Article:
Friday, April 6, 2007

Kitten Season! Time to Foster!

Cats multiply quickly. For some reason, people don't seem to have gotten the spay and neuter message for cats quite as much as they have for dogs....and so in the Treasure Valley we have a cat over-population problem. Each year, thousands of cats are put down solely because they can't find homes. It's tragic...but you can help stem the problem by becoming a foster parent, and providing temporary shelter. If you foster a litter of kittens until they are old enough to get fixed and to have their mom fixed, you can provide a space for them to grow up, provide much-needed socialization so they don't grow up afraid of people, spare them and their mom the stress of shelter life and the confinement of a metal cage, and enjoy the baby time without the responsibility of caring for them all their lives. When they are old enough, you can help find them homes, or you can return them to the shelter for adoption...and when they are kittens they are cute enough to have a shot at it.

Don't be intimidated about fostering. The mother cat will do all the hard work - you need to provide food, water, and a safe, warm place. I use the guest room or spare bedroom. We attached a screen door so that mom and kittens can see and interact with our pets through a safe barrier. Once they get used to each other we let them interacted, monitored. I put down kitten toys, a blanket, and a low-sided litter box. For the first few weeks not much happens - the kittens nurse and grow, and it's fun to see when they start their wobbly walks and when their eyes open. Around 4 to 5 weeks they begin to learn to use the litterbox. They learn that well on their own 99.9% of the time.

Around 5 weeks I usually start getting them on solid food, and once they are all eating solid food 3x a day with healthy appetites we go through weaning - which is hard, as you have to separate mom from her babies and she will often lay on the other side of the door and pine for them hour after hour, day after day. (It takes 7-10 days for her milk to dry up enough for her to get spayed, and then she can interact again - though watch out for kittens trying to nurse her now-sore tummy!) Depending on the agency you foster for, the kittens may be spayed and neutered when they get to 8 weeks or 2 pounds, or may be adopted out with a contract that they be spayed/neutered at 6 months.

There are many great organizations you can foster for. For an application to foster through the Idaho Humane Society, click here. To foster for Conrad Strays, Inc., click here. For Northwest Animal Companions volunteer page click here. To help Simply Cats, click here. There are many more - check your area for local rescue groups and shelters; they almost always need help.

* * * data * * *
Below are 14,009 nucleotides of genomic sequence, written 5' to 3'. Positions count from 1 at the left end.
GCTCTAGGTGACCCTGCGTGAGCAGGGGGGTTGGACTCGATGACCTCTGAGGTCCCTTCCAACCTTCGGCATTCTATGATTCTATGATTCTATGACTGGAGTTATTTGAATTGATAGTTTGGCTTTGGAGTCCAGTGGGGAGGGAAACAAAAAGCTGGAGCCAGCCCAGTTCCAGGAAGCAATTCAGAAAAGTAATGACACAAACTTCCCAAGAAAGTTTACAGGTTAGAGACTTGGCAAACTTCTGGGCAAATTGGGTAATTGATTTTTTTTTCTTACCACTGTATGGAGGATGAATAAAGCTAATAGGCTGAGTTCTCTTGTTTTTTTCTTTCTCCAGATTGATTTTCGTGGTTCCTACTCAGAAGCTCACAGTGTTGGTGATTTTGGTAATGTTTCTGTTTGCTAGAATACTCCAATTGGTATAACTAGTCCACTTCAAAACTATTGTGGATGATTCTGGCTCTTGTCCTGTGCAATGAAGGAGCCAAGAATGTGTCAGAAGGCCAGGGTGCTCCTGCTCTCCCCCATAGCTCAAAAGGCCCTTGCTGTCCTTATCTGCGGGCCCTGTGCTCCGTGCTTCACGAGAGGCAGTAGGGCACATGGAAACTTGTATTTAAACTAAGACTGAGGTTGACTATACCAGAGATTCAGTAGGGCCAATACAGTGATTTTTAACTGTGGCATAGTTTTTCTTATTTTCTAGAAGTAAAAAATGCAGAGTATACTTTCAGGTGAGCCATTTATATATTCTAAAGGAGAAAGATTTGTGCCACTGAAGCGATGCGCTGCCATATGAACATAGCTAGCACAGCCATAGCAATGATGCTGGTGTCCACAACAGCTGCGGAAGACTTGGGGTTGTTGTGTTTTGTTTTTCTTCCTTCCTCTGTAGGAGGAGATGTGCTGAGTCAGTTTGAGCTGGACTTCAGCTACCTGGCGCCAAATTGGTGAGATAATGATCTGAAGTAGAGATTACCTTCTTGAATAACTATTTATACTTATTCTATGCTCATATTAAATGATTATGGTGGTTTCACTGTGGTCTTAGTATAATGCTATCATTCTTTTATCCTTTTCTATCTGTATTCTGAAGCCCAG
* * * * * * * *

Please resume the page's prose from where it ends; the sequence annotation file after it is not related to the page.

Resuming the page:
How do you decide who to foster for? The most important thing is what kind of support will you receive while fostering? If you have an unplanned trip, can someone take over for you? Who is responsible for getting the kittens adopted? One group I fostered for didn't have much infrastructure and I ended up advertising the kittens myself and having huge pressures to get them homes without much help. It was very stressful, and there was never anyone to cover for me....in fact I covered for others, sometimes having more cats/kittens to deal with than I was comfortable with.

I switched to fostering for the Humane Society because they have many options and great infrastructure. Due to their website and other advertising most kittens get adopted by 12 weeks, and if not, you can put them on the floor at the shelter and once on display they are usually gone in a few hours or days at the most. (Beyond 12 weeks kittens start to look like cats and have a harder time getting placed - find them homes when they are young!)

There are always a few frustrating things here and there (adopters who flake, kittens who get sick or miss the litterbox now and then, employees of the shelter who give you the run around, etc.) but the minor negatives are far outweighed by the huge positives of saving lives and playing with the kittens.

By handling them when they are young they learn not to fear people. I also expose them to dogs and other cats, and they end up being happy, healthy, and ready for the world. It's fun to match families with kittens and to hear back on how good the match worked out. I would suggest starting with one litter and seeing how it goes. Now that we've fostered for several years we can comfortably handle a dozen kittens at a time. It's chaos - but so much fun!!! I remember all of them, all their names, and what was special about each one. I highly recommend fostering....the animals need you. For each one you take home you free a cage so another can have the space and not get put down, plus you save the one you took home, and you prevent more by getting them fixed.

The hardest part is not keeping them all!

No comments: